That way pallid mush lies.

Better to work until the novel is wholly what I intend it to be (or as close as I can manage with my capabilities at this time).

Speaking of reviews

I came across this tweet late last week and it got me very worked up:
If you don't have something nice to say, don't say anything at all? 

Fuck that!

Reviewers must be bold enough to be honest and smart enough to back it up with evidence.

Some context: The tweet was in response to a less-than-favourable review of Kaveh Akbar's poetry collection:
A lot of people felt it was mean-spirited and ad hominen. But some of the griping felt like people who didn't know how to take criticism, even when it isn't directed at them.

And then came that tweet about the review genre being preserved as a space for gratitude... Way to kill of any serious discussion about books and the thoughts the are able to squirrel away. Way to misunderstand everything about.

To @noahbaldino's credit, they clarified this statement the following day:

Hmm. That's better... but it still presupposes that every book is worthy of our love. I can think of plenty of examples, either the ranting of evil men or the blather of bland one, that do not.

What use Fiction?

While I'm discussing random tweets, here's one from Ben Goldacre:

That cut pretty close to the bone, as someone trying to talk about skepticism and the limits of the rational materialist world view, but doing so with what amounts to a bunch of sock puppets.

But when I read non-fiction books on the subject (I just finished Sam Harris' Waking Up after getting it out of the library twice and not making it more than a few pages), I realise why it can only be done the way I'm doing it.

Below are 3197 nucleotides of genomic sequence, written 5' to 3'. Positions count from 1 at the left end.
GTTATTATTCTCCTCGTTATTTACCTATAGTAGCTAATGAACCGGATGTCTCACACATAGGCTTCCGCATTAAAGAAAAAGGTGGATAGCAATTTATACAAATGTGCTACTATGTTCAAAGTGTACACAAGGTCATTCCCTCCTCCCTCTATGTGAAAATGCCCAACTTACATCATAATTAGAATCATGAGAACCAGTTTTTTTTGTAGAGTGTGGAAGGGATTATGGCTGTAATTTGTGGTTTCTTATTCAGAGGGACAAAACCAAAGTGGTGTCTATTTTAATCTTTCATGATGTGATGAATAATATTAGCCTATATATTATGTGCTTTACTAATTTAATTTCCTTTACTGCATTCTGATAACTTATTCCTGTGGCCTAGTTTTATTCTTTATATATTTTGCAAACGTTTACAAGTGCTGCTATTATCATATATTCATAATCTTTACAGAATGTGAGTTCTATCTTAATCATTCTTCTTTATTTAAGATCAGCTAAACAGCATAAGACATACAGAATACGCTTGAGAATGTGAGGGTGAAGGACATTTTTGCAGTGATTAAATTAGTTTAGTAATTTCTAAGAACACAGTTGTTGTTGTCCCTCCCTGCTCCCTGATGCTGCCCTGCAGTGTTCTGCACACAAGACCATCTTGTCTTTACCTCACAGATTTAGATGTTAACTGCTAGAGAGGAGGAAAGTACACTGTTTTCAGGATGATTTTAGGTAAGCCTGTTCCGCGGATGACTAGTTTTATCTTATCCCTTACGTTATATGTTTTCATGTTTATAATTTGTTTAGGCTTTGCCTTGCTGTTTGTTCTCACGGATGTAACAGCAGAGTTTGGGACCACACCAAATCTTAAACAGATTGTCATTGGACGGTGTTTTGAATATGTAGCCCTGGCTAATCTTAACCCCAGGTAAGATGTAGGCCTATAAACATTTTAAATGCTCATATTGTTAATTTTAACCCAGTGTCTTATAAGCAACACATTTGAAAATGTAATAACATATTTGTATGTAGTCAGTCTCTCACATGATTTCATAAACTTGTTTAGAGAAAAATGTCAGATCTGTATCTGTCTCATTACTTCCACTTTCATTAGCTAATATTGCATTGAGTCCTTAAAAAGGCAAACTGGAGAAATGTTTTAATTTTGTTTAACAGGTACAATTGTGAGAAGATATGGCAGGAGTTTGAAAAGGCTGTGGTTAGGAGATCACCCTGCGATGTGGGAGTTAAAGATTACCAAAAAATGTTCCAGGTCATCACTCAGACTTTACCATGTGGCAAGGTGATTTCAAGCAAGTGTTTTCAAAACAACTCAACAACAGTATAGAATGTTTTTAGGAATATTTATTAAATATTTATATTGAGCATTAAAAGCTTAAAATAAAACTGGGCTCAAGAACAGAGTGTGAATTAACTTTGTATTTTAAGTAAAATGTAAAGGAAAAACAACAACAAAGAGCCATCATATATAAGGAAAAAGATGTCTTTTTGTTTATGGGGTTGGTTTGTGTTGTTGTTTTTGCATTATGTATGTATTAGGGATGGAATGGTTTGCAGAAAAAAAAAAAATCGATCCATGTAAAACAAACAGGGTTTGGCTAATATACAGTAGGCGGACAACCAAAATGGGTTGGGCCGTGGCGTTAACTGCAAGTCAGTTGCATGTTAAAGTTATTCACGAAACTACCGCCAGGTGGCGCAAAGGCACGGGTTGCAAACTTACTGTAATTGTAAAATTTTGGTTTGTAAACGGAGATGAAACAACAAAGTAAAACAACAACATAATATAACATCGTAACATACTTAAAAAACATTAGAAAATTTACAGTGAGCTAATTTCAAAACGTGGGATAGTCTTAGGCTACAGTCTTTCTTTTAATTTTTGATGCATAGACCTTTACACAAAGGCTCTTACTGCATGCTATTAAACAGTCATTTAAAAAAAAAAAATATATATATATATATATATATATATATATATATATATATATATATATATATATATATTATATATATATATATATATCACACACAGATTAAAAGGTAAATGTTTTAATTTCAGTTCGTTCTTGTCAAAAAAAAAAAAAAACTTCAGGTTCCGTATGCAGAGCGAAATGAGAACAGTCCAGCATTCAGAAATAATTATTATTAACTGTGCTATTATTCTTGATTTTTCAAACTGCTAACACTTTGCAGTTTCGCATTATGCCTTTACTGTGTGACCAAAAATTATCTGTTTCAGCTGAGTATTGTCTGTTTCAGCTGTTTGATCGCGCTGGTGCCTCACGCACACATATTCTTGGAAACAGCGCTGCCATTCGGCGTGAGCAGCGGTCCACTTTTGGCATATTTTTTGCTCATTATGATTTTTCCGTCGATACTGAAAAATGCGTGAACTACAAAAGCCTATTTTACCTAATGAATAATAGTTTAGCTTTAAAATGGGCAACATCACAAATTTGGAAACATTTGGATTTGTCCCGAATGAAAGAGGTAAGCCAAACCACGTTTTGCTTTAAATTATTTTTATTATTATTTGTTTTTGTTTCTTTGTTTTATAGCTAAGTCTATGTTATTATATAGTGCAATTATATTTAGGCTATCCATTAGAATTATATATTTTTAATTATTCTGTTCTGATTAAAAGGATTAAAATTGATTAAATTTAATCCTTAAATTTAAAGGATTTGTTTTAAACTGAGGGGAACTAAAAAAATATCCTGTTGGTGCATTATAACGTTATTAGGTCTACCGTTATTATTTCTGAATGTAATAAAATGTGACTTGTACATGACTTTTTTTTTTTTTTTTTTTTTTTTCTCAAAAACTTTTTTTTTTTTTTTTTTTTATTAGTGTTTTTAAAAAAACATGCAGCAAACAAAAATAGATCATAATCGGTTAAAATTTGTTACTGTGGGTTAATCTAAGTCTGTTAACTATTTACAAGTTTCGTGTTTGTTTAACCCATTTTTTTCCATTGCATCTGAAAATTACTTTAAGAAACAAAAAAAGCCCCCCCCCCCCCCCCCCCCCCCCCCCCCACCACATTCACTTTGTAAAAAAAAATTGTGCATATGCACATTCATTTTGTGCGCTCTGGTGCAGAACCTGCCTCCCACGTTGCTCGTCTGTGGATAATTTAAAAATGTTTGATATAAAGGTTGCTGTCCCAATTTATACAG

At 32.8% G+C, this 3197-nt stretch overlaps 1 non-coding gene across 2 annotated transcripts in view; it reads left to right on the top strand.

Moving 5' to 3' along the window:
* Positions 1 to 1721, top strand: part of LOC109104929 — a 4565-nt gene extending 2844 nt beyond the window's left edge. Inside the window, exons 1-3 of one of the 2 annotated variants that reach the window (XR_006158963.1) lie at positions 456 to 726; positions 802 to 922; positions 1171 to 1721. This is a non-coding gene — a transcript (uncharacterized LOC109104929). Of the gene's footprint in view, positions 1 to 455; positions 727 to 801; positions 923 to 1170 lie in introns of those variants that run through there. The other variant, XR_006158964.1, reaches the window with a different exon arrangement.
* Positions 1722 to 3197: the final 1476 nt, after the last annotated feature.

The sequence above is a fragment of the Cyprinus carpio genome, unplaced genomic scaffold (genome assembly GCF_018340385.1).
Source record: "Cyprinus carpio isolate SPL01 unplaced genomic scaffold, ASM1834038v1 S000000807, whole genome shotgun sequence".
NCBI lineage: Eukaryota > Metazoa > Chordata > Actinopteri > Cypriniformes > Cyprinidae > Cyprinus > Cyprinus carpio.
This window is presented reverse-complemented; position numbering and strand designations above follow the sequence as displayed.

Because I don't have answers, only questions.

Better to read Steppenwolf, with all its narrative frames and ropey elements, than Alain de Botton or David Mills.

At least, that's how I am built.

Tuesday, December 19, 2017

The mop up: more from the This Fluid Thrill music awards

Yesterday I went on about my top ten albums of 2017. But to solely talk about a year's music based only on that format, a hangover from the days when there were only so many grooves they could fit on a spinning plate of shellac, is missing a lot of the point of why we listen.

Also, there's the fact no one (NO ONE) lives solely in the present. No one catches everything they might love the instant it drops. So let's start with stuff that never crossed my radar until this year...

(You should listen as you read this time.)

Discovery of the year: Hamell on Trial

Ed Hamell has been releasing music as Hamell on Trial since 1989, apparently. I first wrote about him in August.

Back then I likened him to an unplugged Dave Wyndorf (Monster Magnet). Sometimes I think he's like the guy that turns up to the poetry jam with a guitar... and no one -- not the finger-clicking devotees of p-jamming (which no-one calls it) or the salt of the earth types whose bar has been overtaken by these quote-unquote poets and are trying to down the last of their drinks and slink out -- NO ONE wants to hear from the guy with the fucking battered acoustic guitar... but the barman and the two people who stay are like, HOLY FUCKING SHIT! Is he playing a one-man, acoustic version of the MC5's 'Human Being Lawnmower'? Yes and no.

No: he's playing his own material.

But yes, in a way, he's putting Detroit Rock City on his back and hauling into the age of Trump with his 1937 Gibson L-00.